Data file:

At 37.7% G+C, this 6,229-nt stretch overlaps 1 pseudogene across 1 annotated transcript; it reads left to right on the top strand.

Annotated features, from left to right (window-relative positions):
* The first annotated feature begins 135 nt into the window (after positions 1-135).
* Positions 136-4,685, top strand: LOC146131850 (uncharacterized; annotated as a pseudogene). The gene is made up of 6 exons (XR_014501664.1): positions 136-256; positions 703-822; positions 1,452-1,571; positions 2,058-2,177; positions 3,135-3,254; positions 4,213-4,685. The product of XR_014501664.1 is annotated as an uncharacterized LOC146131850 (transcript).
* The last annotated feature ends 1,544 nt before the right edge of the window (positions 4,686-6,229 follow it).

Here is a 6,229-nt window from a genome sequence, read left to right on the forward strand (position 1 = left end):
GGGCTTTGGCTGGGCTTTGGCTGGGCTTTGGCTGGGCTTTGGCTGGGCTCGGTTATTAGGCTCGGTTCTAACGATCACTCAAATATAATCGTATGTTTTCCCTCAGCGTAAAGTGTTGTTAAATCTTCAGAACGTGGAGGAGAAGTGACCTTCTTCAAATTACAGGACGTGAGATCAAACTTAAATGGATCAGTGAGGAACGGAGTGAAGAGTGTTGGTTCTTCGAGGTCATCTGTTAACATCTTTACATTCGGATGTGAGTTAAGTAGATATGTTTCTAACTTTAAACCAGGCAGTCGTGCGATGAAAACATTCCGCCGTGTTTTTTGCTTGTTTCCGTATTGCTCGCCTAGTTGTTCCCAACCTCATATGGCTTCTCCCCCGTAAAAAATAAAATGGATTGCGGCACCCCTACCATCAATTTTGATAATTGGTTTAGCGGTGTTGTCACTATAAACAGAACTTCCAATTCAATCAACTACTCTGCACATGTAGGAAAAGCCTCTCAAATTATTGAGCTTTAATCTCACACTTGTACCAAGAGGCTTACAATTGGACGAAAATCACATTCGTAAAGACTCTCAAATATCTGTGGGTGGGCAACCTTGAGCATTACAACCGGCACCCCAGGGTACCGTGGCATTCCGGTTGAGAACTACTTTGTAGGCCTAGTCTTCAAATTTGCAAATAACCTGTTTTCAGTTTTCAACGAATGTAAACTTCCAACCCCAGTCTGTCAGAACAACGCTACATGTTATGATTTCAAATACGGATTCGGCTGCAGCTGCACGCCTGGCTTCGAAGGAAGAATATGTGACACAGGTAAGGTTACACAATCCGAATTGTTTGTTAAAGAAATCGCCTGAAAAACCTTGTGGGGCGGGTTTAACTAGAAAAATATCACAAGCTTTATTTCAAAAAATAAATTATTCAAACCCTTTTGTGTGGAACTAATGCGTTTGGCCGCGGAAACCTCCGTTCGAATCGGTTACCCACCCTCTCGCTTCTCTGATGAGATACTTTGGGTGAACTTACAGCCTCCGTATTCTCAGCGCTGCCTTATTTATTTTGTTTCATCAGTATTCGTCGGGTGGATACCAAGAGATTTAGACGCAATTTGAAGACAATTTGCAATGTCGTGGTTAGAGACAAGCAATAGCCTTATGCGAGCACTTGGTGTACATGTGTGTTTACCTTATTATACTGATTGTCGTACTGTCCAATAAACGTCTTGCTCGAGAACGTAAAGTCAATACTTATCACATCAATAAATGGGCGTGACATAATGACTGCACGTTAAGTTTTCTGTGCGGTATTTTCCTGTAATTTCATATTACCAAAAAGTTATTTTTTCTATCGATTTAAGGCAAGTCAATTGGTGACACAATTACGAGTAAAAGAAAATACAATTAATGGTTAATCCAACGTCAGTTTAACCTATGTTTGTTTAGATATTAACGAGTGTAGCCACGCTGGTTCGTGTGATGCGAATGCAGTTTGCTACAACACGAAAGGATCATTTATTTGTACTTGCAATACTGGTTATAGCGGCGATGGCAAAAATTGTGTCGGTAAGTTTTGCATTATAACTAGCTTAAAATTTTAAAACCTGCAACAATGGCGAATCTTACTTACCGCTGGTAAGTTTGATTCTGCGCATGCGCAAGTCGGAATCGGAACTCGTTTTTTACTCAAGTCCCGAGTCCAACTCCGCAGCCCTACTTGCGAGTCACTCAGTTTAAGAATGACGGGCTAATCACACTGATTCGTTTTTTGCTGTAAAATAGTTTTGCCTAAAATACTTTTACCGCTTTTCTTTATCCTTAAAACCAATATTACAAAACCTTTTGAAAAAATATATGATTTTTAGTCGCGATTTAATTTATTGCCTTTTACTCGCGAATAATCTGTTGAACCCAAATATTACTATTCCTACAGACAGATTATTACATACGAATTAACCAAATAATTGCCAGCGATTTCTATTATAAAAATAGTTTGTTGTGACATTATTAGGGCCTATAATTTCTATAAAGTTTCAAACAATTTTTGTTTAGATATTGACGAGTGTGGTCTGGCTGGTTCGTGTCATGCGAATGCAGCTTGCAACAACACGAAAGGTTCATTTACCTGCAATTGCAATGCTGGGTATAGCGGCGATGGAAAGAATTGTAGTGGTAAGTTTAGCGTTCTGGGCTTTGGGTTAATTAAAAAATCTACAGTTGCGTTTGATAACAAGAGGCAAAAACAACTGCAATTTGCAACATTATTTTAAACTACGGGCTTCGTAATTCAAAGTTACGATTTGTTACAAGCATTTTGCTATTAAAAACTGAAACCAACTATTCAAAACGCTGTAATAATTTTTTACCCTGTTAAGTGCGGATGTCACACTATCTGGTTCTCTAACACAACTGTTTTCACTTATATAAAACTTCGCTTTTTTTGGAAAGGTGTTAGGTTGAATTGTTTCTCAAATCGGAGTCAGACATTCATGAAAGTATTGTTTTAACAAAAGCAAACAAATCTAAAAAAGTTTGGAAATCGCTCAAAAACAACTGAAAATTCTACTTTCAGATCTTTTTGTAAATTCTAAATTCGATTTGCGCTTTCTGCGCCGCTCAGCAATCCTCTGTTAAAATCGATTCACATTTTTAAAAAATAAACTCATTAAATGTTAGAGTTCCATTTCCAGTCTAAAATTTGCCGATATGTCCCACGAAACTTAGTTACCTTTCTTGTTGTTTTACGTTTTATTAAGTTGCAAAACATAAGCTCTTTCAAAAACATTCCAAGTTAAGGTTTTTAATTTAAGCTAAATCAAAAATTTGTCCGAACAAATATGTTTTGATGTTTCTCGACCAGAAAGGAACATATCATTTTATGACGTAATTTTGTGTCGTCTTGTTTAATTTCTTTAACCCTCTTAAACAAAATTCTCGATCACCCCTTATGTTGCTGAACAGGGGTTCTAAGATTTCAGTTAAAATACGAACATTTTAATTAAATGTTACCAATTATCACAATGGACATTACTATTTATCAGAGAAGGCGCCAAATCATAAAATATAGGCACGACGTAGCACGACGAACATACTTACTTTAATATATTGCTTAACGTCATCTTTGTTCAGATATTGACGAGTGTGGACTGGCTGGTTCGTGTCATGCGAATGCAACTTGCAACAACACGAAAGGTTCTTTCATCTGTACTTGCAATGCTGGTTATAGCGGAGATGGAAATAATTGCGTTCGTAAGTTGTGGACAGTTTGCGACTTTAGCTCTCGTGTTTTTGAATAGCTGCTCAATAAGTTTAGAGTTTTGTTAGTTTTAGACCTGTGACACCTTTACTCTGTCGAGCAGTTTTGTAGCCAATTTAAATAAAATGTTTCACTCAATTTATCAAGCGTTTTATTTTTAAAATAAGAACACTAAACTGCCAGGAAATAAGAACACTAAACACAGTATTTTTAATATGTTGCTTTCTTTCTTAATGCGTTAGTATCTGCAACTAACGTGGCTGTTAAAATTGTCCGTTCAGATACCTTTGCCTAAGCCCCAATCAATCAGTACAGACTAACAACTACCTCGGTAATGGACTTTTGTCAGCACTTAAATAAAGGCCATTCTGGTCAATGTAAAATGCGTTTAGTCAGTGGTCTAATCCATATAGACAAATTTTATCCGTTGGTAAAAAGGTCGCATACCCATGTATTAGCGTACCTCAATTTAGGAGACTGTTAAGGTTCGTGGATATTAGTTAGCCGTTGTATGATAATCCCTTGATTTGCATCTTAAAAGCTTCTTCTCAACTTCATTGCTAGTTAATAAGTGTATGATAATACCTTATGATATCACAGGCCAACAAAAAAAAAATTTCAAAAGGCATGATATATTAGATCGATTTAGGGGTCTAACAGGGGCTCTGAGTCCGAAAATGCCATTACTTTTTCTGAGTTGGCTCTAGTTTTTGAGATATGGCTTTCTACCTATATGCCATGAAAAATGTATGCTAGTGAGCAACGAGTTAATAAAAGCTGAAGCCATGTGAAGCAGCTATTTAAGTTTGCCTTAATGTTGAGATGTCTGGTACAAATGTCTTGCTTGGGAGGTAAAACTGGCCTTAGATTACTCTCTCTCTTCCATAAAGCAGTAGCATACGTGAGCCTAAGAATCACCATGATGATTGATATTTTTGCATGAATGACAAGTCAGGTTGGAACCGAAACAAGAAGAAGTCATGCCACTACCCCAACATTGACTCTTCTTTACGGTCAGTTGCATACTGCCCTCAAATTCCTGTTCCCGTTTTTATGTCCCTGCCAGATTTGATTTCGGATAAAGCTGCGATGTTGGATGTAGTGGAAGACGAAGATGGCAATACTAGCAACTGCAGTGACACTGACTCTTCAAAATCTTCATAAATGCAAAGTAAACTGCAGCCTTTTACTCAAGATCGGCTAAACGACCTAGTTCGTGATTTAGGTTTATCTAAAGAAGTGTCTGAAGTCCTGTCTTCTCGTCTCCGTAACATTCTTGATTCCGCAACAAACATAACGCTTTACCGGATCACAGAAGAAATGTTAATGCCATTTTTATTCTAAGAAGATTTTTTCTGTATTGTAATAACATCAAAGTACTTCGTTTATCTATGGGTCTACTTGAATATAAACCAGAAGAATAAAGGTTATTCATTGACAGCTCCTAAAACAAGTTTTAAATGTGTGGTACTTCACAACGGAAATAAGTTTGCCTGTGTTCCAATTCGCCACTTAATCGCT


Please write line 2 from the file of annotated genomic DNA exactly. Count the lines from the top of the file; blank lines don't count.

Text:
Annotated features, from left to right (window-relative positions):